Although they're fluctuating a bit from week to week, diesel prices are at their lowest levels in three and a half years. Was it just last summer when we seemed headed for $5 diesel and $200 barrels of oil?
Not only have we retreated from last year's unprecedented fuel prices, but it looks like these lower ones will be around for a while. The Dept. of Energy's Annual Energy Outlook 2009 predicts that world oil prices will rise only moderately over the next two years, averaging $62 a barrel this year and $82 a barrel in 2010. By comparison, the average barrel price in 2008 was just over $100.
Whenever it comes, recovery in global economies will certainly create price pressures on all oil products, but DOE expects that pressure to be at least partially offset here in the U.S. by a real change in our energy consumption patterns. The report projects “virtually no growth in U.S. oil consumption” through 2030. That's not moderate or slow growth, that's “virtually no growth.” And it also expects a significant decline in imported “liquid fuels” over that same span.
DOE bases its forecast on the new fuel economy standards for light vehicles, new conservation efforts driven by increased oil consumption in other growing economies driving up imported oil prices, and a significant increase in our use of renewable energy sources such as biomass-based diesel and ethanol as well as solar and wind.
This is good news for trucking. Fuel is always at the top of a fleet's operating expenses, and after the pain of 2008, the current low prices offer some welcome relief, especially given the poor economy. But cheaper diesel also presents a potential danger.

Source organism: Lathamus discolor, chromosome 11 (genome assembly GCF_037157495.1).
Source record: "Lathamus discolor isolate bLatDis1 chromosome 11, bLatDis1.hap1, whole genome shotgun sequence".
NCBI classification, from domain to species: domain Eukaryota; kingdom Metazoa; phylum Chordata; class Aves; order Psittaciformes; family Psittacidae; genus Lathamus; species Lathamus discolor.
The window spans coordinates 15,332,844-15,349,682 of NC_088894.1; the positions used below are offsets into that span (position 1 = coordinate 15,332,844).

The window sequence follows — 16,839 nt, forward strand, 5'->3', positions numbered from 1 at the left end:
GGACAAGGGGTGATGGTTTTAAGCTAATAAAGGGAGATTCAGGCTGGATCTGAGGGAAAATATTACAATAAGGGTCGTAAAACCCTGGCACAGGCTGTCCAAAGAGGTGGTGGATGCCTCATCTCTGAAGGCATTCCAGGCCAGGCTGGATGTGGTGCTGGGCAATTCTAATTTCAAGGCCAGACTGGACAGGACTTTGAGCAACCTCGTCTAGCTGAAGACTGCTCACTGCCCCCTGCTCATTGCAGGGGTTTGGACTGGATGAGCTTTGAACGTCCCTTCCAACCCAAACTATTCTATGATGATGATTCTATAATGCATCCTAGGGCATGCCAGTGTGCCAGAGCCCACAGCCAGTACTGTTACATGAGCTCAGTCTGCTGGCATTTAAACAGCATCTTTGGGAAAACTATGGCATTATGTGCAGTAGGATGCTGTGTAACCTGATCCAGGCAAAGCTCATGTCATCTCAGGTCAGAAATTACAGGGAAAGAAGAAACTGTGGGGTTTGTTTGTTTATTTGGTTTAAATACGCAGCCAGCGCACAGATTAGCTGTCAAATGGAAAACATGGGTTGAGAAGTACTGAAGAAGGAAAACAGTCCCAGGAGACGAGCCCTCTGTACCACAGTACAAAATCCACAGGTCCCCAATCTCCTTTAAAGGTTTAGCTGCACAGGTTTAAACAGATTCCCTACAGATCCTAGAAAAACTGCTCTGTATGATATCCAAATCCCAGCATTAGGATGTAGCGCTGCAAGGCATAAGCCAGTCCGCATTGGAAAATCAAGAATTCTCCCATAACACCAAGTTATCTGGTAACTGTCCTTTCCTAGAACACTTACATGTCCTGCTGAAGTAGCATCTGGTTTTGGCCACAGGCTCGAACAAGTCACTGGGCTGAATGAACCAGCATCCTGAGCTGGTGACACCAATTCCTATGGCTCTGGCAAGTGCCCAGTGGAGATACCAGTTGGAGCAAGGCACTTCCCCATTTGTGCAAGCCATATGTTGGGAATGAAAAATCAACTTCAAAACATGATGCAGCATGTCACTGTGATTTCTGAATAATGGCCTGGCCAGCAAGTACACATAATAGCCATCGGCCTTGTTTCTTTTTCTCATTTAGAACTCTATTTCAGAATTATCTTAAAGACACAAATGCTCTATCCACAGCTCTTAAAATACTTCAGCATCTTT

At $4 a gallon, fleets were highly motivated to wring out every tenth of a mile per gallon to be found, whether it was in operations, driver behavior or the trucks themselves. It's hard to find the motivation or capital to continue maximum fuel-economy efforts when prices are low.
Backing off now, though, would be a huge mistake. You've learned that even small gains in fuel economy have a large impact on profitability, and you need to keep that lesson front and center for everyone in your fleet. Today's lower diesel prices are giving you a rare window of opportunity to prepare for the future methodically and intelligently, and to avoid the crisis management mentality that gripped so many when prices skyrocketed last year.
Yes, the DOE doesn't expect to see another rapid increase in oil prices in the next few years, but they warn that global demand will again outstrip production once the world's major economies see an upturn, which means prices will inevitably grow.
Then there's the major infrastructure rebuilding we're hearing so much about. Unless there's a radical change in direction, the government is going to rely on even higher fuel taxes to pay for those plans, taxes tied directly to fuel consumption. Pressure to reduce carbon emissions is also building and will likely result in regulation of truck CO2 emissions sometime in the near future.
If you're running the most fuel-efficient fleet you can, using all the tools at your disposal to limit petroleum consumption, you'll be ready for that future. If not, 2008 will seem like the good old days.